There aren't many of us still around who saw a football game on Cummings Field. I saw my first game there in 1924 when I was eight years old. It was against BYU, and, according to the record book, the Utes won 35-6. Though I had to look up the exact score, I remember a halftime show that had a black-suited and bearded man with a top hat leading a procession of women and children across the field. Guess who he was supposed to be?
Dave Freed BA'31, Utah's Mr. Tennis, has memories of Cummings Field that go back farther than mine. Not only does Dave remember going to games there, but he recalls the time when a strong windstorm blew the roof off the west stands.
Cummings Field was the home of Utah football from the turn of the century, when the campus moved from downtown, until the Ute stadium was built in 1927. At first it was a dirt field cleared of sagebrush, and when the rains came, it was a pile of mud. Then a good layer of sand was added a couple of years later. In 1910, the field was sodded and a sprinkling system installed. Before moving to the campus, most of the football games were played on Walker field at Ninth South and Main.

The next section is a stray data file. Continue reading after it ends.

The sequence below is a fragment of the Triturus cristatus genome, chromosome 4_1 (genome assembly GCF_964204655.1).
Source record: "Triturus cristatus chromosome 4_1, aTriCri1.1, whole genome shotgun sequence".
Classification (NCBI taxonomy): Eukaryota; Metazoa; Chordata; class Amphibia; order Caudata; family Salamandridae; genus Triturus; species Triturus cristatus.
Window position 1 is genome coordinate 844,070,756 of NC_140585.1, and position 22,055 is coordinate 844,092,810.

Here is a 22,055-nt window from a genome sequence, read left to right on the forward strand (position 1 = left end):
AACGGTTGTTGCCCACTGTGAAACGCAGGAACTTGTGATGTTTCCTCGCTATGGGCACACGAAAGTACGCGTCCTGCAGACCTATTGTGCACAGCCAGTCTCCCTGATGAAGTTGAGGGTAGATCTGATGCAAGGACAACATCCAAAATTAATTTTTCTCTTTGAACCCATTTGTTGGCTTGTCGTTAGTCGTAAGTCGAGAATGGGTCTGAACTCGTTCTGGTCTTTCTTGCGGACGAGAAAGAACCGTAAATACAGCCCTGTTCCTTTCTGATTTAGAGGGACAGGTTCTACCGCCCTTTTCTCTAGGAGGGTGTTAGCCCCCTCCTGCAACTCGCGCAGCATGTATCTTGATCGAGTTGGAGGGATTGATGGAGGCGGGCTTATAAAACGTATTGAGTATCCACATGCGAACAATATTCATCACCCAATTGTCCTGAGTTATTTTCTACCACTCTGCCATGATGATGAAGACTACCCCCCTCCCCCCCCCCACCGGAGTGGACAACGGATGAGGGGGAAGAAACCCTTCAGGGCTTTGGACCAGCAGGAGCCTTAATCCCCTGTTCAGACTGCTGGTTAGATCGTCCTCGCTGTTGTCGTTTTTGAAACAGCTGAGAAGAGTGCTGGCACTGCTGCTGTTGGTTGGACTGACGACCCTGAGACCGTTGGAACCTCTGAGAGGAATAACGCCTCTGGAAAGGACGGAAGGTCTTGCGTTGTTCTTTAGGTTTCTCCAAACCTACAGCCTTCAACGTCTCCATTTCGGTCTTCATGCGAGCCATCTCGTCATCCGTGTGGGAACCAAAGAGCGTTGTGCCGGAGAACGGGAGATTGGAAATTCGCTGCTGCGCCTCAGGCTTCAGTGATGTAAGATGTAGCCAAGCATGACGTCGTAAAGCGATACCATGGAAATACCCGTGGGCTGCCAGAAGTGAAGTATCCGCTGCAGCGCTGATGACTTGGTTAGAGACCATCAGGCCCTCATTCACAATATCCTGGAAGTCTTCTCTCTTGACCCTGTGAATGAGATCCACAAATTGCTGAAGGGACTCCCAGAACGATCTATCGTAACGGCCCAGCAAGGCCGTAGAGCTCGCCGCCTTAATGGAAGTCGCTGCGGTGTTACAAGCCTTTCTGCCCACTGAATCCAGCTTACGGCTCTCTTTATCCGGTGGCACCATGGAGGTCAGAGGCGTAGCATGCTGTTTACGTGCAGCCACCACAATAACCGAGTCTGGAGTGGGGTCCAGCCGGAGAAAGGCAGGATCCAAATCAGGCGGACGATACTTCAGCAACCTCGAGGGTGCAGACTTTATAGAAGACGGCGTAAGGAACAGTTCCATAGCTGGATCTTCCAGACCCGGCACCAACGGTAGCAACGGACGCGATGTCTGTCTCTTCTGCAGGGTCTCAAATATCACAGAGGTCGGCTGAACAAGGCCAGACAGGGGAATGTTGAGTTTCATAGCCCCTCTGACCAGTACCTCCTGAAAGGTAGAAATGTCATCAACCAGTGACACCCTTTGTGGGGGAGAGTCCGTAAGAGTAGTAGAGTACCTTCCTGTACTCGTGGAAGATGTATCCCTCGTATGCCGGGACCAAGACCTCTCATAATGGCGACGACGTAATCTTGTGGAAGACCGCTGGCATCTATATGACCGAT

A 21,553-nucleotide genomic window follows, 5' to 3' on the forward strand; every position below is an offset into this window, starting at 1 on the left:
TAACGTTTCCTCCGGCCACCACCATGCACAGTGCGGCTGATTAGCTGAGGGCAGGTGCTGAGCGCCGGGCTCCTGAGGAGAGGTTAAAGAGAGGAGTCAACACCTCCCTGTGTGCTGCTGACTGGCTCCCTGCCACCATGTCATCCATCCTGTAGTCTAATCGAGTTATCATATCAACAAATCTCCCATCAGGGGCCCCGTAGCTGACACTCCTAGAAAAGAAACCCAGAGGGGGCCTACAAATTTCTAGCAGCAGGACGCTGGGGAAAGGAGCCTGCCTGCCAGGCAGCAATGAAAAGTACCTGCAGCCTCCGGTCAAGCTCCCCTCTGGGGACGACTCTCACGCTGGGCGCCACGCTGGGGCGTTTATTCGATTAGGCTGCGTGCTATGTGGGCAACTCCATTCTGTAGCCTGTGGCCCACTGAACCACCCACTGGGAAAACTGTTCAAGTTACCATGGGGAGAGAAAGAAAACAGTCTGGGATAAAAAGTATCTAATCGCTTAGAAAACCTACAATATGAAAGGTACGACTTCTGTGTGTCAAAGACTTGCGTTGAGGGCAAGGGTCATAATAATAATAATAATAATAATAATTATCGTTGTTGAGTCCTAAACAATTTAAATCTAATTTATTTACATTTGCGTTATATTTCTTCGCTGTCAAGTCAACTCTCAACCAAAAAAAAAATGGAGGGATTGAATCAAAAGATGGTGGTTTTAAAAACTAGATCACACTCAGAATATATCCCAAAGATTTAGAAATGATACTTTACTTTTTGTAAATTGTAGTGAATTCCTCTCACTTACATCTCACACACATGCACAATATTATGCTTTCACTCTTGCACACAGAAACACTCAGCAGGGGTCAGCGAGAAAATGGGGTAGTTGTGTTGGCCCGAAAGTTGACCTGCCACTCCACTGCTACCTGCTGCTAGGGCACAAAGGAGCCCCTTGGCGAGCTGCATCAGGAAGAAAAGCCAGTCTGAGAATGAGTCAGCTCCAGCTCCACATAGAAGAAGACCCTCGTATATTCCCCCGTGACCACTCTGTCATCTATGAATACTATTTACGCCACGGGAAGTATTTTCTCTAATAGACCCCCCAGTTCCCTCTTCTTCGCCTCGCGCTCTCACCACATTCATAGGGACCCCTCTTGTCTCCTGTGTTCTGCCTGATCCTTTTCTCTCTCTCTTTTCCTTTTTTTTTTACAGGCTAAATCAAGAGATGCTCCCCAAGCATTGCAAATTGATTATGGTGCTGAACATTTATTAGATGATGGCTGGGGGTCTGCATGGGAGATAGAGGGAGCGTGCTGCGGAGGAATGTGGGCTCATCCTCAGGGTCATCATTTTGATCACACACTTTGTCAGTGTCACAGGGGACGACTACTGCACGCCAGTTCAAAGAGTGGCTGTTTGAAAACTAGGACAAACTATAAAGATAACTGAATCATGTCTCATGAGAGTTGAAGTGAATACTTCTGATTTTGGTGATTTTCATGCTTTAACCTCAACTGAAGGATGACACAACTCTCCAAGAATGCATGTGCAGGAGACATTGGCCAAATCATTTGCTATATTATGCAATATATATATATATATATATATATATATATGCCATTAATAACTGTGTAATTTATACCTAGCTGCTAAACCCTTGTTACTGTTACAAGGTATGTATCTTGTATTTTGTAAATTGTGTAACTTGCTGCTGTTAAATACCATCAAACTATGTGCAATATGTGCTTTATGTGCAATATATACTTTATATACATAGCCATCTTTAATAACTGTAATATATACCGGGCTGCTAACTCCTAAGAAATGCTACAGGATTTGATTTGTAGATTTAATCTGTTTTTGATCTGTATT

Eventually a high board fence was built, along with some wooden stands measuring 20 feet by 80 feet with a seating capacity of 500. More seats were added from time to time until the red-painted stands had a seating capacity of about 10,000.
Cummings Field had no dressing rooms. Players of both teams had to dress and shower in the gymnasium and walk a hundred yards to the field. At halftime the teams had the choice of trudging back to the gym or gathering in the center of the field for a few minutes of rest and talk from the coaches.
Cummings Field was named in honor of Byron Cummings, who came to the University in 1893 as an instructor in Latin and Greek when he was 33 years old. He became dean of the School of Arts and Sciences and filled in for one year as dean of the Medical School. He left the University in 1915, and later became president of the University of Arizona.
According to Walter Kerr, professor of languages, who wrote a history of Utah intercollegiate athletics, Dean Cummings was the leader in organizing the University Athletic Association in 1894 and was its first treasurer. Minutes of one meeting showed he was reimbursed $50 for expenses he had paid from his own pocket.
"Dean Byron Cummings was the father of athletics at the University of Utah," Kerr wrote in his history. Before the sagebrush-cleared field was fenced, Cummings would walk among the sideline spectators and ask for donations to the Athletic Association.